It’s normal to think you should keep one eye shut for better focus over your target. But we’re going to debunk that shooter myth!
Because actually, shooting with both eyes open will HUGELY IMPROVE your shooting game. Although we won’t lie there’s a learning curve, it’s easier than you think!
Let’s get into how to shoot with both eyes open!
- Tips on How to Shoot with Both Eyes Open
- Training to Aim with Both Eyes: How It’s Done
- Why Shoot with Both Eyes Open?
- Have Trouble Shooting? – Common Mistakes to Watch Out for
- Keep Your Heads Up and Eyes Open
Tips on How to Shoot with Both Eyes Open
As weird as it is to think, learning to shoot with both eyes open is actually BETTER when you’re starting out as opposed to learning it as a skill later on.
Even if you’ve been shooting for years now, these tips will still apply to you and help you polish your shooting skills.
1. Know Your Dominant Eye
If people use one hand more often, it isn’t so strange to think that our brain prefers using one eye over the other too, right?
Except…there’s one thing you’re missing here.
Eye dominance IS NOT about one eye having better vision or clarity than the other eye. It’s more about which one leads faster and, again, that’s mainly up to preference.
Usually, the dominant eye provides more accurate information to the brain than the non-dominant one, so knowing your dominant eye is helpful for shooting.
Did you know? Hand and eye dominance are thought to be related, meaning if you’re right-handed you’re probably right eye dominant but that doesn’t always follow.
Having opposite hand and eye dominance can be tricky but it’s nothing that can’t be worked with! Yes, you can be right-hand dominant and then left-eye dominant.
The Super-Simple Method to Finding Your Dominant Eye
- Focus on an object that’s fairly far away from you – about 10 or 15 feet.
- Make a triangle with your hands, then put that object inside the triangle.
- Close one eye (left eye) and then the other (right eye).
- If you closed the right eye and the object stayed in the middle of the triangle, congratulations, you’re right eye dominant!
- If you closed the left eye and the objects stayed in the middle of your left eye, good for you, you’re left eye dominant!
This goes without saying, but if you closed one eye and the object moved from the center, say hello to your non-dominant eye. It doesn’t really matter whether you’re left-eye dominant or right-eye dominant since your performance depends on your skill.
2. Aiming with Both Eyes
Let’s make it clear that when you’re shooting with both eyes open, you aren’t really using both eyes to focus on your target.
The dominant eye is still the one being used to focus on the target.
So What’s the Difference?
This time… the non-dominant eye stays open too – technically, you’re still shooting with one eye.
There are a bunch of reasons why shooting with both eyes open is a good thing:
- First, it allows you to see a wider field of view. Closing one eye of course limits the field of view, changes lighting, and our vision needs to adjust. If both eyes stay open, you won’t come across that problem.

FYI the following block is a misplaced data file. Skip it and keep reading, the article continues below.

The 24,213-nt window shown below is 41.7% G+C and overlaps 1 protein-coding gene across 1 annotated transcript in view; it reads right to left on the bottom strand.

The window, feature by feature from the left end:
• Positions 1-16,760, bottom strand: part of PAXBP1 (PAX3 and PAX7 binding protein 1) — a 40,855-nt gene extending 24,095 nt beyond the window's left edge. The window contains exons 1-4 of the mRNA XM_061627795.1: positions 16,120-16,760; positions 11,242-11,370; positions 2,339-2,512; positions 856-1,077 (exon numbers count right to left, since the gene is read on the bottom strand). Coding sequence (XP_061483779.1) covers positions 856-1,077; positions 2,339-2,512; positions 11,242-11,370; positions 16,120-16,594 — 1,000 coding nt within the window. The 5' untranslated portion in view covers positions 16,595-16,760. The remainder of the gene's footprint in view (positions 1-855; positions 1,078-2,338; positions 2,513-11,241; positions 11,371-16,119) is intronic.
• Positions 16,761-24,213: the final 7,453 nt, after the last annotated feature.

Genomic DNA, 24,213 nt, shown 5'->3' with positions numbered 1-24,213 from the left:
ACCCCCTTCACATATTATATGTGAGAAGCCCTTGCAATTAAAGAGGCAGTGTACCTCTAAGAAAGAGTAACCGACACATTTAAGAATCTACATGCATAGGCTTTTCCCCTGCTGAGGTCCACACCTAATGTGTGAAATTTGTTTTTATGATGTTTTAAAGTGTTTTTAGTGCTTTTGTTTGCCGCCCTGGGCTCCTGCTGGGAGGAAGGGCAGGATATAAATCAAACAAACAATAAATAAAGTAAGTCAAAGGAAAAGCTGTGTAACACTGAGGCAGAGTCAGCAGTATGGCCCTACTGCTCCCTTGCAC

- Second, let’s say, for example, you’re in a high-pressure situation and adrenaline rushes through your nervous system, it’s pretty difficult to actively work on keeping one eye closed just to focus the other eye.
But, if you already practice keeping both eyes open, it just takes away that extra effort. You gotta stay ready so you don’t have to get ready!
Training to Aim with Both Eyes: How It’s Done
Two words: muscle memory.
It’s hard at first to learn how to focus on using your dominant eye even if the other eye is open.
First, find your balance. We hope that while you’ve been practicing shooting, you have been standing squarely on both feet, yes? Well, good because that’s the first step.
Now, you can try out a method or two to start training and see which works for you. We’ve given you a few options but whichever you settle with is totally your choice.
There’s a couple of things you can do to get used to keeping both eyes open while shooting:
- Squint your non-dominant eye while holding up your gun. This will clear away any blurred vision while you practice keeping both eyes open
- Wear shooting glasses and blur the non-dominant eye side with chapstick or cover it up with tape – this will force your brain to work on using the dominant eye while still having the other eye open.
- Use an eye patch when practicing. Basically the same concept as the glasses tip. This way your brain is forced to concentrate on a target with one eye.
When practicing this technique, focus on your front sight while holding up your gun and your eyes will get the hang of it!
If you continue to use these tips, this will develop good muscle memory over time and you won’t even realize that you’re already shooting with both eyes open.
1. Cross Eye Dominance
Remember when we said that sometimes even if you’re right-handed, you may be left eye dominant? That’s called cross-eye dominance and a lot of expert shooters have it.
Yes, being cross dominant may make things a bit tricky in terms of balance and technique but you can easily overcome it.
A lot of instructors might tell you to switch hands, meaning use your non-dominant hand to match your dominant eye, which you can do in certain situations.
Although, it’s easier to maneuver things with your dominant hand – especially with pistols – so why on earth would you give that up?
You just have to practice your sight alignment with your dominant eye and adjust your gun position and shooting technique.